This is like the best food plate I could ever have.
    You have done a pretty comprehensive work on Brain.

    Are you a scientist ?

    What ever your profession is, this blog is my top favorite and I will reply each and every blog as and when I read.

    Thanks for your great work.
    Really appreciable. This reduces my efforts by tremendous amount 😀

    • thank you Bhanu for your very kind words. I am a former PhD candidate and write theoretical articles with two Professors in a UK University – this blog is 6 years worth of research working with these academics. I write this blog to receive a reply like your great reply. This blog is to help those effected by addiction to understand it a bit more and to challenge present ideas about addiction. Comments like your comment help keep me motivated to keep doing so. Thank you, Paul

  2. I cannot express how glad I am to find this research work. I am no practical Med guy, but I am an enthusiast and this is such a great work you are doing. I cannot thank you any less. I am going through your work.

    I am not an addict in terms of any substance abuse, but brain and its functioning, I cannot stop myself from dwelling deep into the subject.

    • thank you again Bhanu – it is great to hear of someone being so enthusiastic about the research. Much of the research is about altered stress systems in the brain which also relates to most psychiatric disorders such as PTSD, GAD etc so it is about obsessive compulsive behaviour in many ways too. I think there are common underlying brain mechanisms in the majority of disorders which are the consequence of not being able to regulate anxiety and emotion adaptively – I call this stress and emotion dysregulation (implicated in 75% of disorders in DSM diagnostics) and I believe addiction is primarily caused by this also. Also by learning about abnormal psychology we also learn how things work in a healthy brain too.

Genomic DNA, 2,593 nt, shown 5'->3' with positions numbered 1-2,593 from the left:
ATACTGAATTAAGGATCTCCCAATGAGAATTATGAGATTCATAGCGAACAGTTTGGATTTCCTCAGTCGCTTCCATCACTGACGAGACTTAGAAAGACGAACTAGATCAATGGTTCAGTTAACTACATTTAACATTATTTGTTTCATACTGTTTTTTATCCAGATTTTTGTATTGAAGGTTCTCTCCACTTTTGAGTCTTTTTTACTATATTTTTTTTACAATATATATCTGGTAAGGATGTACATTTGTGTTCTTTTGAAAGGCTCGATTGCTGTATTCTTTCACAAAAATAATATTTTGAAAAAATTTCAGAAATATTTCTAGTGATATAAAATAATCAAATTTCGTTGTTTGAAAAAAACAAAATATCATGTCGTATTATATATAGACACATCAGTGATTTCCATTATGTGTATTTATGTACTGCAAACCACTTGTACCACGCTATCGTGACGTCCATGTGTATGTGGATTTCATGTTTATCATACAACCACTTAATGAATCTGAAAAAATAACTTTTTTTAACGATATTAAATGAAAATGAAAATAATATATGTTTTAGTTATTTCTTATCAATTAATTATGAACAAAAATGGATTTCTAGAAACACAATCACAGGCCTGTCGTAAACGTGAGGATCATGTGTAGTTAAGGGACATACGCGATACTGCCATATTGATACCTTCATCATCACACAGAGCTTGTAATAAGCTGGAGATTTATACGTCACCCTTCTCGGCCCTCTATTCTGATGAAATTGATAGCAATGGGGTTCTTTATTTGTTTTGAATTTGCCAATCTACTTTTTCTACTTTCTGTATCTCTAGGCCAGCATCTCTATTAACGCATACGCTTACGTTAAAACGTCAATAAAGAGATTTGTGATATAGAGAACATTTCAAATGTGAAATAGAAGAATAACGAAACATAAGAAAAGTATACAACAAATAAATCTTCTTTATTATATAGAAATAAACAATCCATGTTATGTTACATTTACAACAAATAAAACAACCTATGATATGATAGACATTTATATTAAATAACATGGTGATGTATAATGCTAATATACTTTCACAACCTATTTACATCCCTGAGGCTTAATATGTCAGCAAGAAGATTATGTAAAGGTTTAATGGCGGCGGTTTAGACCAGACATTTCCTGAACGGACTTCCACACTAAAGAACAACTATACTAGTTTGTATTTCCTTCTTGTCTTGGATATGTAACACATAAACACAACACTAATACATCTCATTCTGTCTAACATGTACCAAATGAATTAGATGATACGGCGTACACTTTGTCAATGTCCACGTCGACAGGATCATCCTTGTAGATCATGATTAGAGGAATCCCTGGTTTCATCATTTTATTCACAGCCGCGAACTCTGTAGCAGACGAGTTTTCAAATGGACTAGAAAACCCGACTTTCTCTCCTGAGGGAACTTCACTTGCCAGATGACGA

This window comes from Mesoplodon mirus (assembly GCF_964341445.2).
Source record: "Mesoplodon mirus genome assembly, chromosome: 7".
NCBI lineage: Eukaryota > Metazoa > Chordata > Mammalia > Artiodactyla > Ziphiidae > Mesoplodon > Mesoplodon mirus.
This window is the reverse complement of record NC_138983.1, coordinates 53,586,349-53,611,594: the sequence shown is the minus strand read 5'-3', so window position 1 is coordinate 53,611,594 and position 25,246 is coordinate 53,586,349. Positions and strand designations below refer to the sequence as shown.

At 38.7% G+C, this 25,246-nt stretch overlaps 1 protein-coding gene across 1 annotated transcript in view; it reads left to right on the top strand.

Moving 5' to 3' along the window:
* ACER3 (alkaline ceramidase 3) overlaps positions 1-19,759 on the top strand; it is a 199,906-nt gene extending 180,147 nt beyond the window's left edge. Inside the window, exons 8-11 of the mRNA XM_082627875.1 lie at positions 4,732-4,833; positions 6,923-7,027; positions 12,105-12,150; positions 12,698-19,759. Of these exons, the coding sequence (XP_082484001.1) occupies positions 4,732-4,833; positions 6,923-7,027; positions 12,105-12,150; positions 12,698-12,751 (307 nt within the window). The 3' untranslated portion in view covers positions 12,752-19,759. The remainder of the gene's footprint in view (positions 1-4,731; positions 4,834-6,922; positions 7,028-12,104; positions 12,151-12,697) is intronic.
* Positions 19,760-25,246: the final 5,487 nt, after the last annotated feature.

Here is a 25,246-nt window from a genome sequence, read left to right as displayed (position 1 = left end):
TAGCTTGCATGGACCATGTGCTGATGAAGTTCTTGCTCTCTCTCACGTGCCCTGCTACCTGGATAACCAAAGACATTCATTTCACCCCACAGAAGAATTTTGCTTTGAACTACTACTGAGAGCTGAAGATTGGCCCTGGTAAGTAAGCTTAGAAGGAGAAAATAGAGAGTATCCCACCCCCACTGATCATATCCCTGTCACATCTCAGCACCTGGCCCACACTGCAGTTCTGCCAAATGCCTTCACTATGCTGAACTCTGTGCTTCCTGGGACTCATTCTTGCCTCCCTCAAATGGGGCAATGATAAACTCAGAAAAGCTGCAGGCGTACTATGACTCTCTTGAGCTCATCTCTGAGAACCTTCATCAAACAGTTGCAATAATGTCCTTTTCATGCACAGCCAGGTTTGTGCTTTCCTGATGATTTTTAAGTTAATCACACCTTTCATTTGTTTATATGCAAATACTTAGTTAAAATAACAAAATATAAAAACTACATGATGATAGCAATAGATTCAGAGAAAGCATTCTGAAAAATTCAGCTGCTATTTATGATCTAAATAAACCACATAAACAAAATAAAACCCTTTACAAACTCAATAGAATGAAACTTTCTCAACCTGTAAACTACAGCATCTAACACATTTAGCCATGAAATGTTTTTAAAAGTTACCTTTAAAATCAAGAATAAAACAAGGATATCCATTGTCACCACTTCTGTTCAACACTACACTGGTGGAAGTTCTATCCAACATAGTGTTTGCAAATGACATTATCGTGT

• Yes, I couldn’t join medicine in my academics, so I chose to be an enthusiast, but nevertheless I would give my time and dedication to understand it very well. You know basically I am more of an analyst and I see situations from different perspectives. Lately I have seen how psychology and neuroscience can be of great help for me to understand various human behavior. I have joined few MOOCs related to the same, that is where I am learning interesting things.

        Most often, people are blamed for their behavior and doings, I am interested to know what forced them to do it. What is the driving factor. I have some understanding about external factors and I am collecting more and more data about it. The intrinsic driving factors have been really captivating and I cannot stop to know more about them.

        Your work will surely help me get a concentrated glimpse into human mind. I will surely get in touch with you after some more learning and understanding.

        One day I want to be a ‘Relationship Counselor’, if I can be 🙂